Football, at times, can be a mystifying game. Teams suddenly cannot win a point, players suddenly cannot stop scoring and none of it ever seems entirely explicable.
There is talk of form and momentum but really, what is that? Why does every shot Gareth Bale has from 30 yards seem to go in these days, and why was that not happening at the start of the season?
In The Numbers Game, their new book looking at how statistics can help explain football, authors Chris Anderson and David Sally make the point that in the English Premier League, where there are not huge differentials of ability, around half of all results are down to luck.
This seems a massive figure and yet most fans probably instinctively accept that the difference between, say, sixth and 14th in the table is minimal.
But there is a fortune factor. Win luckily this week, confidence is raised and you are more likely to win next week.
Win luckily two weeks in a row and the boost to confidence is exponential. And confidence, clearly, is a major issue. Players suffering self-doubt are hesitant, their muscles move less freely, they over think and their decisions override the instincts that lie behind much of sporting greatness.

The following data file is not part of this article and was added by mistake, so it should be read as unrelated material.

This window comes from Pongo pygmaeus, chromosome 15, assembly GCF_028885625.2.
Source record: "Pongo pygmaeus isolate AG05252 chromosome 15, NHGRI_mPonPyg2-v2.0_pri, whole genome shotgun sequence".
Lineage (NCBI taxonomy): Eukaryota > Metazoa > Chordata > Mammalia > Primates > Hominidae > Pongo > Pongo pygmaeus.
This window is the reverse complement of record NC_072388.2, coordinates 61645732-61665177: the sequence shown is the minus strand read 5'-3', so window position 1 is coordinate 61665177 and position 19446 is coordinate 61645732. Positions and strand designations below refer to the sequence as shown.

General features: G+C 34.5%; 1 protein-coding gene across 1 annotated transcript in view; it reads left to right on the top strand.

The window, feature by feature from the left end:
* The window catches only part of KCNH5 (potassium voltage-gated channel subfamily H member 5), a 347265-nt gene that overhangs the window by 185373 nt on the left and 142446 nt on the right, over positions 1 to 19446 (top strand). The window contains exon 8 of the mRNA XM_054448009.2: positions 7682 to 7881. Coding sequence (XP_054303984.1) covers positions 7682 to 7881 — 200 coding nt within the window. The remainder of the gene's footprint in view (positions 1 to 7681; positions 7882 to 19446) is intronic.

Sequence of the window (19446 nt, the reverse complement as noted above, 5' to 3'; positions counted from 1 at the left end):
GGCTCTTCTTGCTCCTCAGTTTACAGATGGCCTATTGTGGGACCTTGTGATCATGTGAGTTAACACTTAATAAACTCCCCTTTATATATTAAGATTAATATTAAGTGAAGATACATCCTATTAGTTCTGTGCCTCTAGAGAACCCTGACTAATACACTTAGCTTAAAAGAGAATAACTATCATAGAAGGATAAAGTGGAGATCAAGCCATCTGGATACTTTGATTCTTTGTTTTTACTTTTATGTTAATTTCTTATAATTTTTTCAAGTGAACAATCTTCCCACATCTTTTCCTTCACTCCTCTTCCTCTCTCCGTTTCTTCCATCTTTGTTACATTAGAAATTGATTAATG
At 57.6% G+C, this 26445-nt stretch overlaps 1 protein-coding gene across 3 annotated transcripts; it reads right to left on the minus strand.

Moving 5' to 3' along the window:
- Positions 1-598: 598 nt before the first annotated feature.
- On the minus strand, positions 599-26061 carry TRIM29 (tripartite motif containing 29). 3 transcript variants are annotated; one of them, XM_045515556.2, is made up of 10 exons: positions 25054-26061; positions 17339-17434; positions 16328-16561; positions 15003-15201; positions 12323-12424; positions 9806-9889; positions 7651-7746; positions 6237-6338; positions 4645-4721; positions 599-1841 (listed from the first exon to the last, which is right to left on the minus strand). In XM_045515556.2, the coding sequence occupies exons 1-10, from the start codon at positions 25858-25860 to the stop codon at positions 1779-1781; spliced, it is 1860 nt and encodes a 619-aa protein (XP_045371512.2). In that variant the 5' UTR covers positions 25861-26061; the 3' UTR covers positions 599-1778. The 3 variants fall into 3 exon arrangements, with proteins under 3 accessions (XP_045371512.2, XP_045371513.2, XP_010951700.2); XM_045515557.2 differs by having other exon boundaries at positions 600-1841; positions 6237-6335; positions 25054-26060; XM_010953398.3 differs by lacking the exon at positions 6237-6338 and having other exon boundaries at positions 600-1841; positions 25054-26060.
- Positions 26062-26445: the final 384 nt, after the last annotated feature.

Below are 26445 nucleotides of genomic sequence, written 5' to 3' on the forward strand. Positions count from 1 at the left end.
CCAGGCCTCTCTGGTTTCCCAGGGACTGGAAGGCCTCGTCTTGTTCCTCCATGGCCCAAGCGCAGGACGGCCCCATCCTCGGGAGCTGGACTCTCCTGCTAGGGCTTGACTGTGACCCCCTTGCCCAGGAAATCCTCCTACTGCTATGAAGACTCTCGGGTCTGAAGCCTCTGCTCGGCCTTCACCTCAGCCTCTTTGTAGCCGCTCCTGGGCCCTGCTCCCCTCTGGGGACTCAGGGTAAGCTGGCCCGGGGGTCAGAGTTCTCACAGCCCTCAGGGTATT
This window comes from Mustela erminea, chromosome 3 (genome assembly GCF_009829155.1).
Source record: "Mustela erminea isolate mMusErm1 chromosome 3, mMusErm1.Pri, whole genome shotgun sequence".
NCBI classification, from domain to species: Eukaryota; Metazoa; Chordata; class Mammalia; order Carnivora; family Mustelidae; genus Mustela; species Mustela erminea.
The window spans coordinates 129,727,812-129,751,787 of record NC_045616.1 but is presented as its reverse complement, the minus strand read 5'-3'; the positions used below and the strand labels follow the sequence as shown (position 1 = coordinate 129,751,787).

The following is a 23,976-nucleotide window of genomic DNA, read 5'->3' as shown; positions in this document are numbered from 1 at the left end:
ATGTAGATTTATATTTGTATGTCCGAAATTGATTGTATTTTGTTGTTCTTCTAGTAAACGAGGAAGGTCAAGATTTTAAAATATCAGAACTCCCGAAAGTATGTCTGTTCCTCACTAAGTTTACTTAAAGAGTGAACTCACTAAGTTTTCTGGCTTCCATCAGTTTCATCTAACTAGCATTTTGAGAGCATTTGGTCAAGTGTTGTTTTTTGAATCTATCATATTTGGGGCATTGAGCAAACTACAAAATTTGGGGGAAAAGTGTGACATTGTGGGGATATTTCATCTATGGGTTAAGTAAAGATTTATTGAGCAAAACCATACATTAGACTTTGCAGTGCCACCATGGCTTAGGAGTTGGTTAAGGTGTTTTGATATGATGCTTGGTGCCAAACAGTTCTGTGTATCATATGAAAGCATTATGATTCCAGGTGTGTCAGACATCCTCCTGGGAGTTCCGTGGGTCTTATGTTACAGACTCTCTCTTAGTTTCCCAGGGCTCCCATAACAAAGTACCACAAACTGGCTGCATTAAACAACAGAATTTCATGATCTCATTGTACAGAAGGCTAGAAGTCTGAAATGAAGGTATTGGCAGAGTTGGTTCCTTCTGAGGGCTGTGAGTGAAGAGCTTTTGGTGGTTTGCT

And that is why there is still hope for Queens Park Rangers. They remain bottom of the table, four points from safety.
They have only half of the 40 points usually regarded as the benchmark for safety and, while this year it will probably take four of five fewer, that would still require almost doubling their present rate of points accumulation over the final 10 games of the season.
They have won only three of 28 matches. They need to leapfrog not just one team to survive but three. And yet a situation that looked impossible on Saturday lunchtime suddenly, after a 2-1 win over Southampton, appears salvageable.
The gap to safety has fallen from six points to four.
This Saturday, they face Sunderland, who are without a win in five games and are nervously looking over their shoulders at the six points that separate them from the drop zone. They are a club with a recent history of collapses. Trauma lies near the surface and could easily be awakened.
It should not happen, but momentum – if that is what we are calling it – is a powerful thing.
What is needed for QPR is an enormous confidence trick – and frankly there is no manager better equipped than Harry Redknapp to pull that off.
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